SARASOTA, Fla. — Officials trying to prop up the sagging economy here are convinced they have found a remedy: annexing a piece of Red Sox Nation, NYT.
Boston’s on-the-field success in recent years has made the organization a darling among fans and marketers. And the emerging power of the Red Sox name, fueled by frenetic fans who travel widely to see their team play, has created a level of interest from Sarasota sometimes seen from cities hoping to land the Olympics. Officials here are trying with all their civic might to poach the club’s spring training operation from Fort Myers, where it has been since 1993.
There have been friendly calls from local politicians to team executives, a pledge to build a replica of Boston’s Fenway Park, and discussions about both a public land purchase and an increase in the tourism tax to pay for the stadium and improvements to an existing minor league complex. A grass-roots organization called “Citizens for Sox” has even formed to help in the effort.
The officials here (SARASOTA) say the team would attract more tourists and businesses than any other major league franchise. They hope the relocation would help lift real estate prices, increase the number of flights to and from Boston and boost construction. “This is not just about baseball” said Joe Barbetta, a Sarasota County commissioner. “It is about the Red Sox brand.”
Kelly Kirschner, the commissioner from the city of Sarasota who has teamed with Barbetta to try to attract the team, added from across the table, “We have never seen 4,000 people get together about anything, let alone a baseball team.”
The Red Sox are among a handful of teams with the flexibility to leave their spring training cities because they hold opt-out clauses in their current deals. The club’s existing agreement with Lee County allows the team to leave Fort Myers after 2009 spring training if it pays $1 million. After that, the amount decreases by $100,000 a year until the agreement expires in 2019.
On Tuesday, Sarasota County voted to buy 1.2 acres in downtown Sarasota for $4.8 million. The plan calls for a 10,000-seat stadium next to the site of Payne Park, where the Red Sox held spring training from 1933 to 1942 and from 1946 to 1958. Officials in Sarasota have been in discussions with the Red Sox for several weeks, and they expect to make their formal offer by mid-September.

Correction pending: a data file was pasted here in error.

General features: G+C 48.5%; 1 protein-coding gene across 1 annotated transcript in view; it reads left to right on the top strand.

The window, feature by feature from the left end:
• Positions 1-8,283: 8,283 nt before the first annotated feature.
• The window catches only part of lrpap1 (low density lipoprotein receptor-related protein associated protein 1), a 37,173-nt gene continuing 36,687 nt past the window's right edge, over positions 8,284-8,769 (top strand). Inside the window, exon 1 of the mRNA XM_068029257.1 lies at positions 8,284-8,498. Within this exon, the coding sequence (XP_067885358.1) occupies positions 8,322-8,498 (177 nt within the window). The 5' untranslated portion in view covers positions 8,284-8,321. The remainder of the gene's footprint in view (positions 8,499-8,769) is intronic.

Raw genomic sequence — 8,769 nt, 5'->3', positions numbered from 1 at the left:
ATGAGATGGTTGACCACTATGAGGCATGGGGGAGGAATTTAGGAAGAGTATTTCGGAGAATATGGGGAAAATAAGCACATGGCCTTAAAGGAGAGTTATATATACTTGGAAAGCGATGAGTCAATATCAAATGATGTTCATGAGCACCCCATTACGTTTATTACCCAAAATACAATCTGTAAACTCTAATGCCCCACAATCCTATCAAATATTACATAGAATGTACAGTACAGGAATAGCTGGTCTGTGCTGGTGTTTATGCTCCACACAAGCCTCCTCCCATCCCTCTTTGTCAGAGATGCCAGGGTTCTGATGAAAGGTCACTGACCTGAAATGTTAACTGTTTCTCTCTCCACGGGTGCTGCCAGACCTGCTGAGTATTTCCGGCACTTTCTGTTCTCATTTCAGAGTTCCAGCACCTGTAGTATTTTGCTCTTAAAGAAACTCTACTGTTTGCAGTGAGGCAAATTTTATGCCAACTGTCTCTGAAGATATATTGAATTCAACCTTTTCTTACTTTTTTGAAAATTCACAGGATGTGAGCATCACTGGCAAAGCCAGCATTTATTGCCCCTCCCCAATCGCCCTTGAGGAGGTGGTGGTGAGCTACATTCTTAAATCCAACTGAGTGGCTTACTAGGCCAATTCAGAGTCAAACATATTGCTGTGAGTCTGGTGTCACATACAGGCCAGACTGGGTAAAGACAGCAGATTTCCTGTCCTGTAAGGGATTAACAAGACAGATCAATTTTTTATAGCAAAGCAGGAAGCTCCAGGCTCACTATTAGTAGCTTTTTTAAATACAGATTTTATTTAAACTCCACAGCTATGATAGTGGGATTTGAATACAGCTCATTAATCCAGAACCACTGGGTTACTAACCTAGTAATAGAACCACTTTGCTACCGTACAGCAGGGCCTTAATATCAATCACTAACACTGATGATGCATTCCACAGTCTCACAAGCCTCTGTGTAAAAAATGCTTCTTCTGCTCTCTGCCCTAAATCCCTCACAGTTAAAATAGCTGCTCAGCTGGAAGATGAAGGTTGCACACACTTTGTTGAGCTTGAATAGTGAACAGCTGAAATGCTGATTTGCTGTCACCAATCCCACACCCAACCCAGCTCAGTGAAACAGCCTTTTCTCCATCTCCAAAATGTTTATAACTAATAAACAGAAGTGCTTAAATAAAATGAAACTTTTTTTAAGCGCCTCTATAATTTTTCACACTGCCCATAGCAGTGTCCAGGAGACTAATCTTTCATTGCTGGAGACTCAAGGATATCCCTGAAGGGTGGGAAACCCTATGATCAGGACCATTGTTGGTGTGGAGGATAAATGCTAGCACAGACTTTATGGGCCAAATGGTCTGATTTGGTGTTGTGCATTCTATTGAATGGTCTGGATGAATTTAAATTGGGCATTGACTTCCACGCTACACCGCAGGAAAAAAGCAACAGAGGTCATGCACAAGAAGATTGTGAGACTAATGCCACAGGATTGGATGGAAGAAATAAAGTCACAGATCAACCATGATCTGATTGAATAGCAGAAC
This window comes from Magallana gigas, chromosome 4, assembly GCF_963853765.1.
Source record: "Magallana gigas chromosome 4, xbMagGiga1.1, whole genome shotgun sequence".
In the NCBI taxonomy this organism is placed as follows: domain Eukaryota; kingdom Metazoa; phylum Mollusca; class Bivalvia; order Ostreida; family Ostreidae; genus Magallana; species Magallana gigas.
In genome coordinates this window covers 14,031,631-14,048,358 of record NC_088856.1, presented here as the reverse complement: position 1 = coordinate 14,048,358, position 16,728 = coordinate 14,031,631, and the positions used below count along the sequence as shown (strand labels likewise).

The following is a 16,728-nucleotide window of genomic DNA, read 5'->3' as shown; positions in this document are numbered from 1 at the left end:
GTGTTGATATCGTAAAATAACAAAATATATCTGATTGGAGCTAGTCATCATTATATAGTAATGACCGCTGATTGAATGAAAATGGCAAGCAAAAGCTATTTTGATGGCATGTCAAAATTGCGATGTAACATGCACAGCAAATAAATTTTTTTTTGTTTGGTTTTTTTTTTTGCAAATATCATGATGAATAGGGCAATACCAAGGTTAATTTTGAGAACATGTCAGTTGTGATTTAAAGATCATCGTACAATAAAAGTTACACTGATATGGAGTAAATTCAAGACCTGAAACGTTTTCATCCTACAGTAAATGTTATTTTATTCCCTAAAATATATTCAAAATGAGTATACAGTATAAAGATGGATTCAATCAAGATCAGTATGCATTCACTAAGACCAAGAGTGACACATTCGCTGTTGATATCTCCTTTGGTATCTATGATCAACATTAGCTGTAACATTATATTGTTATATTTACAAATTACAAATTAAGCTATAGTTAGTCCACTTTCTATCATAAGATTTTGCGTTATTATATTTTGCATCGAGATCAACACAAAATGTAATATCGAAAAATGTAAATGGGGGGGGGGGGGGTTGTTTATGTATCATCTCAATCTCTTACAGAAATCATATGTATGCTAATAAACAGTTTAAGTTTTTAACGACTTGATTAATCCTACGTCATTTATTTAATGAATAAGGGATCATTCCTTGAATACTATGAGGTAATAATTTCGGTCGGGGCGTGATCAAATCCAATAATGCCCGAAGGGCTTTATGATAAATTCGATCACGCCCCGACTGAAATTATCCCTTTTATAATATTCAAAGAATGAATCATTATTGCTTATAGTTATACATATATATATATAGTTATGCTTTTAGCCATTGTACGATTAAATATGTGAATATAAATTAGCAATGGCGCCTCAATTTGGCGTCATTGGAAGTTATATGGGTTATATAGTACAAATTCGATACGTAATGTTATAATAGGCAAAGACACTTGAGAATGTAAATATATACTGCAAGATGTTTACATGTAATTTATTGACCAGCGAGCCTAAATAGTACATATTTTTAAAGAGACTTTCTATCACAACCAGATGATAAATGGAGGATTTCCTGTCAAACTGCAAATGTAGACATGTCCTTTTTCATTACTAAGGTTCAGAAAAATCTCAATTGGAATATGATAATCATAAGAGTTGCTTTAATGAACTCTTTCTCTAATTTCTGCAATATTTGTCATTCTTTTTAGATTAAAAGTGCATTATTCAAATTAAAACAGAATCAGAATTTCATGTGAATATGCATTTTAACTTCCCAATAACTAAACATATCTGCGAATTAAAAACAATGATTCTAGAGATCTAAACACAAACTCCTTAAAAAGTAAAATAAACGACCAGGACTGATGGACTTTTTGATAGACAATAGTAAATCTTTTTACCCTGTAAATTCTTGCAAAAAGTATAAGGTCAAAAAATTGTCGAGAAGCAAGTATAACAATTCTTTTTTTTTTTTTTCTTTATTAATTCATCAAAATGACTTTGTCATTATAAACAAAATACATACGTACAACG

Sarasota finds itself searching for a team because the Cincinnati Reds decided last year to leave for Goodyear, Ariz. To find a new team, officials began studying which clubs could relocate and soon fell in love with the idea of landing the Red Sox. “Certainly it’s because their star has never been brighter,” said John Yarbrough, the official in Fort Myers who is in charge of the effort to keep the team. “There is no team, except for maybe the Yankees, that has the following they have right now. It’s a sign of the slow economy that more municipalities haven’t come out pushing for them.”
The Red Sox have done what seemed nearly impossible five years ago. In 2004, they rallied from three games down to the Yankees in the American League Championship Series and went on to win the World Series for the first time since 1918. Then they won another title last season.
Sarasota, which was home to a Class A affiliate of the Red Sox from 1994 to 2004, appears to be the only city beyond Fort Myers interested in taking them, although Disney officials are also making a quiet push. Disney World is already home to the Atlanta Braves during spring training at its Wide World of Sports complex in Orlando. The Red Sox’ chief operating officer, Mike Dee, toured the center in July.
But the interest from Sarasota appears to be the strongest, and its officials argue that the benefits of attracting the team would exceed the economic activity associated with a schedule of roughly 17 spring training games. Many of Sarasota County’s approximately 350,000 residents, like those elsewhere on Florida’s Gulf Coast, are retirees from the Midwest (THERE IS A VERY LARGE CONTINGENT FROM THE NEW YORK-NEW ENGLAND AREA).
But the officials say the Red Sox could attract more people from the Northeast. “If the Red Sox come, it would bring in direct flights from Boston, and it would attract people from New York to New Hampshire,” Barbetta said, referring to his hope that those people might decide to relocate to or retire in Sarasota.
A consultant’s study for Sarasota showed that the Red Sox would generate $46.5 million a year in economic activity, nearly double the amount associated with the Reds. And in the 2007 edition of “Turnkey Team Brand Index,” a study that ranks the brand strength of 122 teams in Major League Baseball, the N.F.L., the N.B.A. and the N.H.L., the Red Sox finished fifth in fan loyalty among all major franchises and first in baseball. (The New York Times Company owns 17 percent of New England Sports Ventures, the parent company of the Red Sox. the New York Times owns the Sarasota Herald Tribune).
“We asked fans how much a team is a part of their daily routine, to what degree do they support a team, how often do they watch them on TV and how much they go to games,” said Len Perna, the president of Turnkey Sports and Entertainment. “There is no doubt that their performance on the field over the past few years has had an impact on their brand, but there are other teams that have won and don’t have the same glow.”